5 Ways To Make Studying Medicine Less Stressful

Stress and studying medicine go hand in hand, but with a bit of planning, passion and determination, you can learn to master it

Medical school is tough, there’s simply no getting around it. A certain amount of stress is unavoidable. You’re learning how to cure diseases, perform complex surgeries, and ultimately save lives after all, so really if you’re not at least slightly stressed out as a medical student, you should be worried.

Yet if the stress becomes overwhelming, the concern is that it might be tempting to throw in the towel – and never fulfil your childhood dream of becoming a doctor. That doesn’t need to be the case. If you’re concerned about the level of stress involved in studying medicine, fear not. With a bit of foresight and organisation, you can learn to keep your workload (and your emotions) in check over the course of what is undeniably a rigorous and intensive degree course. Planning your university career out thoroughly will only serve to help you focus on what you’re at medical school to do: make the world a better, healthier place.

Find a mentor

The first thing you can do to reduce stress at medical school is to find yourself a mentor. No one, no matter how clever, can succeed on their own. Having someone with experience to talk to about what you’re doing, and where you stand in terms of exams, studying, or just life in general, can be a big help, whether it’s a doctor, a professor, or even a more experienced student. While these people are busy and can’t be on hand all the time, they will have been in your position, and will understand what you’re going through better than anyone else.

Study, study, and more study

Just in case you were in any doubt: medical school is hard! The most stressful thing you will experience is not knowing what to do in a demanding situation, so be sure to put in the effort and study hard. It may be a chore, and mean more stress in the short term, but in the long term you’ll be thankful you did it.


Like studying, networking is a pain, but well worth the effort. Getting to know different doctors and other medical professionals will give you access to different viewpoints, and more allies to go for advice. It will also make the medical profession feel more like a community, of which you are an important part.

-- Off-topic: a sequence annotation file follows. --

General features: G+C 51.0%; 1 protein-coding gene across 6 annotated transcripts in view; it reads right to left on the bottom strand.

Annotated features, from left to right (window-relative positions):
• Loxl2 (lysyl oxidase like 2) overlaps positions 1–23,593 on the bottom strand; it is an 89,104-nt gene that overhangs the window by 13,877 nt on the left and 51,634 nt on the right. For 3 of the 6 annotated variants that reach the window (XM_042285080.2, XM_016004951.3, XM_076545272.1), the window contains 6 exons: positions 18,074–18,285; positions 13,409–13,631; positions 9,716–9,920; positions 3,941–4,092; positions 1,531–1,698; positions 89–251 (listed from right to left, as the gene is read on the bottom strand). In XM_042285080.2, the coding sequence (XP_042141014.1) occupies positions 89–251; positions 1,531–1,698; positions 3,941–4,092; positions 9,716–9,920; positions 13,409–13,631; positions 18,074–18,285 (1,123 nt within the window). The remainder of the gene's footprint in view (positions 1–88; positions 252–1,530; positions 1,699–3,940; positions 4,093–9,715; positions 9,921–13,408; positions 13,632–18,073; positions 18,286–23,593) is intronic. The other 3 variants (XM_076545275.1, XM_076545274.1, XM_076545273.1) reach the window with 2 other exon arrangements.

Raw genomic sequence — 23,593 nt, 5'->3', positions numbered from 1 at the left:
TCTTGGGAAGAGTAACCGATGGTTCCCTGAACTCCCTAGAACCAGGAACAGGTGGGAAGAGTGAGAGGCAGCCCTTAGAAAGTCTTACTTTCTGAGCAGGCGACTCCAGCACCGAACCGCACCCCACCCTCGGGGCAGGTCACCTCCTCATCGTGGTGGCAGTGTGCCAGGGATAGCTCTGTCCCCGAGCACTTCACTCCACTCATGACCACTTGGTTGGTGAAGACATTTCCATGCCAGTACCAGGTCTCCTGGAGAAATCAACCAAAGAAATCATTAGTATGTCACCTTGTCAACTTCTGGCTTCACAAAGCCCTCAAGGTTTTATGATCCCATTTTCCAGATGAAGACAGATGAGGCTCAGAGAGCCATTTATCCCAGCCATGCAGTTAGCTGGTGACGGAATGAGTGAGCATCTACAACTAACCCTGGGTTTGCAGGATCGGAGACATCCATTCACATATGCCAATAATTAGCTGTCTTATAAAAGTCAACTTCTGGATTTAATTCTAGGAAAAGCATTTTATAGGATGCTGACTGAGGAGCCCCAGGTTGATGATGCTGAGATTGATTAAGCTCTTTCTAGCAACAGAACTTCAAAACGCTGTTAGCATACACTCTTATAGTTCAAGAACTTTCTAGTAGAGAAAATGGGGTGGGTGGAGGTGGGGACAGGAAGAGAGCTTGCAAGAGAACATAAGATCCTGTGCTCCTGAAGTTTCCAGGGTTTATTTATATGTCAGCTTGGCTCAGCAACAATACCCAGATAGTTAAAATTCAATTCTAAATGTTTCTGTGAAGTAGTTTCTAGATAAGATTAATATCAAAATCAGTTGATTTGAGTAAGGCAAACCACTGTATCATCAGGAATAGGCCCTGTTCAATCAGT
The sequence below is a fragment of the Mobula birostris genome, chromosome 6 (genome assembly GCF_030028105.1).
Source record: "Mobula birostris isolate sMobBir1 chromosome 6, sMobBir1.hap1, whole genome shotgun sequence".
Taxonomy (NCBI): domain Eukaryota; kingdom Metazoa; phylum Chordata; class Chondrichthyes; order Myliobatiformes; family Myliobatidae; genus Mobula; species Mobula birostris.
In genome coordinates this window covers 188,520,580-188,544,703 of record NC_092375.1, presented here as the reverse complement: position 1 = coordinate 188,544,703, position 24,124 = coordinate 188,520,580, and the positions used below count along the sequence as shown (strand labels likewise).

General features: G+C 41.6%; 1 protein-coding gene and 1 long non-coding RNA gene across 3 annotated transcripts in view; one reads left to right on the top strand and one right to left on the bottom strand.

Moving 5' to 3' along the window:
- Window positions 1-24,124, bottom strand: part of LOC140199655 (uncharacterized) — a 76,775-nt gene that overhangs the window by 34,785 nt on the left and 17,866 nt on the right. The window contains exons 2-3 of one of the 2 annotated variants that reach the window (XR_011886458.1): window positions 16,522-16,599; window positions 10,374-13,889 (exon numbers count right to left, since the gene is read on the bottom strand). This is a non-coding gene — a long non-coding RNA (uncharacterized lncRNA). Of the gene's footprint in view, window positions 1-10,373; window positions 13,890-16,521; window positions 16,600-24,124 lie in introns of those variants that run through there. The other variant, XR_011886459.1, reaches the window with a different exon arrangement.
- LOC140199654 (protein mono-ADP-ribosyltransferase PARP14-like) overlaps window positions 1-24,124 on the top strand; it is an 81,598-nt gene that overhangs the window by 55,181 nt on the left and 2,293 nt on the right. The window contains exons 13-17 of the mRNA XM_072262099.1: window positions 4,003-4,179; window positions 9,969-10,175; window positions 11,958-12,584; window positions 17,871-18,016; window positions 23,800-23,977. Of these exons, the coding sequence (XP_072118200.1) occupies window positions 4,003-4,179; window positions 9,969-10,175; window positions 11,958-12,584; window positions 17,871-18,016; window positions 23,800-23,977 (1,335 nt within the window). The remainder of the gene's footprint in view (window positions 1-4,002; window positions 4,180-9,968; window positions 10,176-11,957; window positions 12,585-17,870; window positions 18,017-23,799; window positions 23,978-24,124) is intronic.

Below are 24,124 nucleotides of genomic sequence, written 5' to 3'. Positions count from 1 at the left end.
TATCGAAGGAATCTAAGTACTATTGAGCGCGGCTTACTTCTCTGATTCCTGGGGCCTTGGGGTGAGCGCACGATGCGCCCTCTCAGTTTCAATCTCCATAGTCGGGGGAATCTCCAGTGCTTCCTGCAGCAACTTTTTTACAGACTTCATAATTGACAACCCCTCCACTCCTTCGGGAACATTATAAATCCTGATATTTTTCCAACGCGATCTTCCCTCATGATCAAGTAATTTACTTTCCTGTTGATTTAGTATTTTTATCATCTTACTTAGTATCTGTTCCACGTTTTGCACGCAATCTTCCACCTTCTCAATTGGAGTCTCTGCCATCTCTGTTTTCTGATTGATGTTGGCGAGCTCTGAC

Make time for yourself

Your studies are the most important part of your life, but they’re not the only part. You’re only human, so give yourself a break from work and revision to behave like a human being. An evening catching up on TV, a meal with friends, or a day out with family can be rejuvenating, leaving you ready to face the working week ahead.

It’s also important that you remember to eat right and exercise. It can be easy to let things like diet fall by the wayside when you’re putting in late night study sessions and long shifts on a ward, but getting the right nutrients, and getting the blood pumping with daily bursts of cardio exercise will make you feel better, and thus make you better at your job.

Get a head start in summer school

You don’t need to wait for your first term of medicinal training to lessen your stress levels. Getting a head start on your studies is a great way to maintain a manageable workload, and there can be no better preparation for university than a few weeks at summer school.

Programmes like Immerse Educations Cambridge Summer School offer first rate introductions to medical studies, taught by world-class tutors from the likes of Harvard, Oxford, Cambridge and more. The curriculum is varied, the facilities impeccable, and the location of the summer school, Cambridge University, inspiring. A few weeks at Immerse Education is the best start possible for your future in medicine.

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